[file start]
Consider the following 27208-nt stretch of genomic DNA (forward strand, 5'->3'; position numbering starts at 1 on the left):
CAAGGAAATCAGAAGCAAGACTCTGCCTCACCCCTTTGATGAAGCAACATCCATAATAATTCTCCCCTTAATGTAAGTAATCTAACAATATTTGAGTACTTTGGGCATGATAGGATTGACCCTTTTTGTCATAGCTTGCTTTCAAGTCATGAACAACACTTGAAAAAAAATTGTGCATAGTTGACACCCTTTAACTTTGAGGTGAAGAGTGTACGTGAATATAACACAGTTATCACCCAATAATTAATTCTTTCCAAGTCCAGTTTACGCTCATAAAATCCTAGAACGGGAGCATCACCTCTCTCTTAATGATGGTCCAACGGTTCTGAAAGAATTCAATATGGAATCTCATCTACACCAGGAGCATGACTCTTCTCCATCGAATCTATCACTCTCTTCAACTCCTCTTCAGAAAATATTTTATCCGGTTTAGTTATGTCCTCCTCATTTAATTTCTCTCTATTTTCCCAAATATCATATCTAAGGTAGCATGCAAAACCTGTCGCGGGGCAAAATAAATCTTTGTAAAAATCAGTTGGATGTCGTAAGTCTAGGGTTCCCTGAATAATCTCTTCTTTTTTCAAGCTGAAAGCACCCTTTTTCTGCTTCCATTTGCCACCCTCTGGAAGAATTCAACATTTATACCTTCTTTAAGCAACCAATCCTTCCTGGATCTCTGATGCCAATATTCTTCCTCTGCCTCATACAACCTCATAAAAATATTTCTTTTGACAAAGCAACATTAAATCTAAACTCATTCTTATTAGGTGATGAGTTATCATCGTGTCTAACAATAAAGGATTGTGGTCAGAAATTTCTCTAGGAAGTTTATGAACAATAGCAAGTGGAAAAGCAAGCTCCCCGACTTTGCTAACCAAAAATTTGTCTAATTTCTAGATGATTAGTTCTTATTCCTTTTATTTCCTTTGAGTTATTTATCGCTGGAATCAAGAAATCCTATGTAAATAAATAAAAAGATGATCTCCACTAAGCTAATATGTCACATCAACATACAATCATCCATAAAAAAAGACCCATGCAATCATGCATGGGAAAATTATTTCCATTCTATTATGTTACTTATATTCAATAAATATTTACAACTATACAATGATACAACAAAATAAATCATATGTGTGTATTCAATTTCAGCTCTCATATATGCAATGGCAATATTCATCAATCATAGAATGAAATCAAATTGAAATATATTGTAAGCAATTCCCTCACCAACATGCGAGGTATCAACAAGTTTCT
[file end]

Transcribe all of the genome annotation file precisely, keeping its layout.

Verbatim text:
Consider the following 27208-nt stretch of genomic DNA (forward strand, 5'->3'; position numbering starts at 1 on the left):
CAAGGAAATCAGAAGCAAGACTCTGCCTCACCCCTTTGATGAAGCAACATCCATAATAATTCTCCCCTTAATGTAAGTAATCTAACAATATTTGAGTACTTTGGGCATGATAGGATTGACCCTTTTTGTCATAGCTTGCTTTCAAGTCATGAACAACACTTGAAAAAAAATTGTGCATAGTTGACACCCTTTAACTTTGAGGTGAAGAGTGTACGTGAATATAACACAGTTATCACCCAATAATTAATTCTTTCCAAGTCCAGTTTACGCTCATAAAATCCTAGAACGGGAGCATCACCTCTCTCTTAATGATGGTCCAACGGTTCTGAAAGAATTCAATATGGAATCTCATCTACACCAGGAGCATGACTCTTCTCCATCGAATCTATCACTCTCTTCAACTCCTCTTCAGAAAATATTTTATCCGGTTTAGTTATGTCCTCCTCATTTAATTTCTCTCTATTTTCCCAAATATCATATCTAAGGTAGCATGCAAAACCTGTCGCGGGGCAAAATAAATCTTTGTAAAAATCAGTTGGATGTCGTAAGTCTAGGGTTCCCTGAATAATCTCTTCTTTTTTCAAGCTGAAAGCACCCTTTTTCTGCTTCCATTTGCCACCCTCTGGAAGAATTCAACATTTATACCTTCTTTAAGCAACCAATCCTTCCTGGATCTCTGATGCCAATATTCTTCCTCTGCCTCATACAACCTCATAAAAATATTTCTTTTGACAAAGCAACATTAAATCTAAACTCATTCTTATTAGGTGATGAGTTATCATCGTGTCTAACAATAAAGGATTGTGGTCAGAAATTTCTCTAGGAAGTTTATGAACAATAGCAAGTGGAAAAGCAAGCTCCCCGACTTTGCTAACCAAAAATTTGTCTAATTTCTAGATGATTAGTTCTTATTCCTTTTATTTCCTTTGAGTTATTTATCGCTGGAATCAAGAAATCCTATGTAAATAAATAAAAAGATGATCTCCACTAAGCTAATATGTCACATCAACATACAATCATCCATAAAAAAAGACCCATGCAATCATGCATGGGAAAATTATTTCCATTCTATTATGTTACTTATATTCAATAAATATTTACAACTATACAATGATACAACAAAATAAATCATATGTGTGTATTCAATTTCAGCTCTCATATATGCAATGGCAATATTCATCAATCATAGAATGAAATCAAATTGAAATATATTGTAAGCAATTCCCTCACCAACATGCGAGGTATCAACAAGTTTCT